What the Illumina Accelerator experience really allowed us to do was open our minds and thought processes. We started out in India looking at a niche market and TB as our go-to. But at the Accelerator, our mindset evolved into realizing a greater vision for our company. This vision was to help clinicians make more data-driven decisions towards positive treatment outcomes.
Because pathogen genomics is pathogen agnostic, we can adapt our solution to other diseases, which manifest AMR beyond TB, like nosocomial infections, including sepsis, fungal ICU patients, burn patients, and UTIs. All of these are caused by various microbes, which can develop AMR. So, we are building a technology platform and realizing the scope and opportunity present for us – the global market – and how we can utilize our science and translate it into actual application.
It really helped us broaden our horizons and scope of work. To see the possibilities out there and how we could think bigger, think more global, and think business.
We had exposure to the best minds in the world working on infectious disease genomics at Illumina in San Francisco and Cambridge. Exposure to leaders in the space helped us articulate our value proposition.
We have built connections with the scientists working on infectious disease genomics and keep them
up to date on our work. We greatly value their feedback, which helps us improve consistently.
The founders club meetings were the best part. It was a time when we talked about the different
problems we were facing as founders, and everyone – from serial founders to new founders – had
great advice to give. There was a range of people from serial founders to new founders. I learned
things at those breakfast meetings that I still apply daily.
The weekly peer-to-peer interaction with other SF startups was great because everything discussed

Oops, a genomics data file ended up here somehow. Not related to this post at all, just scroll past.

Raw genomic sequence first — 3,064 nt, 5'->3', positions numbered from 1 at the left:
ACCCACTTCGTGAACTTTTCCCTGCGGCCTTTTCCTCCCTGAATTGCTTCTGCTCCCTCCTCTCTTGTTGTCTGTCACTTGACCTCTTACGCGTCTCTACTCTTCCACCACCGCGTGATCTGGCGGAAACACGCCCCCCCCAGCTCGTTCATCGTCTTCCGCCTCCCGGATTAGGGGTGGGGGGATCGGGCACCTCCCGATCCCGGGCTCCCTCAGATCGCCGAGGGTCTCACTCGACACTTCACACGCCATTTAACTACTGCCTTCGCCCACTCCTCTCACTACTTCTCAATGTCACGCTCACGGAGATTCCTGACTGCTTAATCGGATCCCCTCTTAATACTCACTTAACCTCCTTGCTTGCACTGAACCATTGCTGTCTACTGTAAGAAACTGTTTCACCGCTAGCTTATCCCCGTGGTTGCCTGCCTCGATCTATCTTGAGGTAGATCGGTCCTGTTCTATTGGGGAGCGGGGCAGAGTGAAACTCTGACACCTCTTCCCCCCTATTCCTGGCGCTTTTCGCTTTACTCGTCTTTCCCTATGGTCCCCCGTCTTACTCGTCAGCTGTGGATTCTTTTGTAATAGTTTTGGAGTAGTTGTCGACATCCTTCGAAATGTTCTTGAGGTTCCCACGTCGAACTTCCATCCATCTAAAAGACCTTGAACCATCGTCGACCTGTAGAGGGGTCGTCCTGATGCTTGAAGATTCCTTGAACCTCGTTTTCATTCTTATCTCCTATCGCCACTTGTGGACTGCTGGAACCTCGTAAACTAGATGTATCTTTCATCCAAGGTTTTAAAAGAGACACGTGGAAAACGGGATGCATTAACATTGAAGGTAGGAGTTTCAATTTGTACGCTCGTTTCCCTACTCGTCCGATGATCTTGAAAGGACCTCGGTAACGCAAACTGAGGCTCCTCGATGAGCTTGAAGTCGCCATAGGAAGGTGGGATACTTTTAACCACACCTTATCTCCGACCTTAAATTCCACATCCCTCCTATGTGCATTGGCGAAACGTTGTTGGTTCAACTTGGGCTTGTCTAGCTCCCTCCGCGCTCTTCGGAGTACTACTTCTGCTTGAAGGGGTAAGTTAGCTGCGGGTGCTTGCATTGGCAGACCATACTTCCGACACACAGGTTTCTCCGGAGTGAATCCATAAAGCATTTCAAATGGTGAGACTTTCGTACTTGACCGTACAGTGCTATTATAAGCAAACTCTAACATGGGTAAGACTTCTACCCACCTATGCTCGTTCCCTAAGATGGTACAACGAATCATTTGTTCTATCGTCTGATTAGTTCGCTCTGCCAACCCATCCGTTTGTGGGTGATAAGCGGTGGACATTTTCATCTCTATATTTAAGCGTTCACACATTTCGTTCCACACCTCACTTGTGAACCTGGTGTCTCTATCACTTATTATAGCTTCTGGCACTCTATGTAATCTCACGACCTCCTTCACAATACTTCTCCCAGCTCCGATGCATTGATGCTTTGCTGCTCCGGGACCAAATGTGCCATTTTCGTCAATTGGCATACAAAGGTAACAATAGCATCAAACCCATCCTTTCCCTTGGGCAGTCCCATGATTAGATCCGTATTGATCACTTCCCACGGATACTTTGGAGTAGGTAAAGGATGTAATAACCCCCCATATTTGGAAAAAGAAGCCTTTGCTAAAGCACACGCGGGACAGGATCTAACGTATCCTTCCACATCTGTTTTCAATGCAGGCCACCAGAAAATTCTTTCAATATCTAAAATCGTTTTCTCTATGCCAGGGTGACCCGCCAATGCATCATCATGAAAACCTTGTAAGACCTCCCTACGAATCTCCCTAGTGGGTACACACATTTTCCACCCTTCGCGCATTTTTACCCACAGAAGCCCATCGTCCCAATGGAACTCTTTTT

was very relatable: the wins, the losses, the “A-ha Moments.” Some of those peer relationships
have been continued beyond the end of the Accelerator.
Dr. Soumya Swaminathan has been a guiding light for us. From being a young scientist to today being the chief scientist at the WHO. Her journey, both scientifically and as a leader, is exceptionally inspiring. She built out a whole TB program, process, and systems for an entire nation, and today for the world in the present context of the pandemic. We appreciate the time she spent with us.
It is also important to shout out to the wider community. More and more women are working in
science whether, it’s research or data collection. This helps inspire younger women to join the
community and believe that science is not just for men. The wider community includes journalists
who have increased coverage of tuberculosis and brought it more into the mainstream, like Vidya
Krishnan and Jyotsna Singh, and the NGOs that support this cause, which the United Nations
Sustainable Development Goals aim to end TB by 2030.
Build awareness. Even today, awareness is lacking in terms of how TB is transmitted (in coughs just like COVID), and what can be done to avoid its spread. TB is an infectious disease, and there are 19 drugs to cure TB. All we need to do is match the right drug to the patient so that that person can be cured. The Stop TB Partnership has asked people to invest more in TB. Not just money, but time, energy, curiosity, know-how.
Be mindful of your mental health and know your own capacity because it’s too easy to let that
slip and keep working. You cannot help or support others unless you are doing well yourself.
It can be isolating at times as a female founder, so seek the support of others in the community.
Don’t isolate yourself and think you need to solve all the problems yourself. Find yourself
another co-founder. The relationship we have is that we can talk about anything, work-related or
otherwise. Talking about how we are feeling is very important in this entire process.
This article was originally published by Illumina Inc on March 23rd, 2022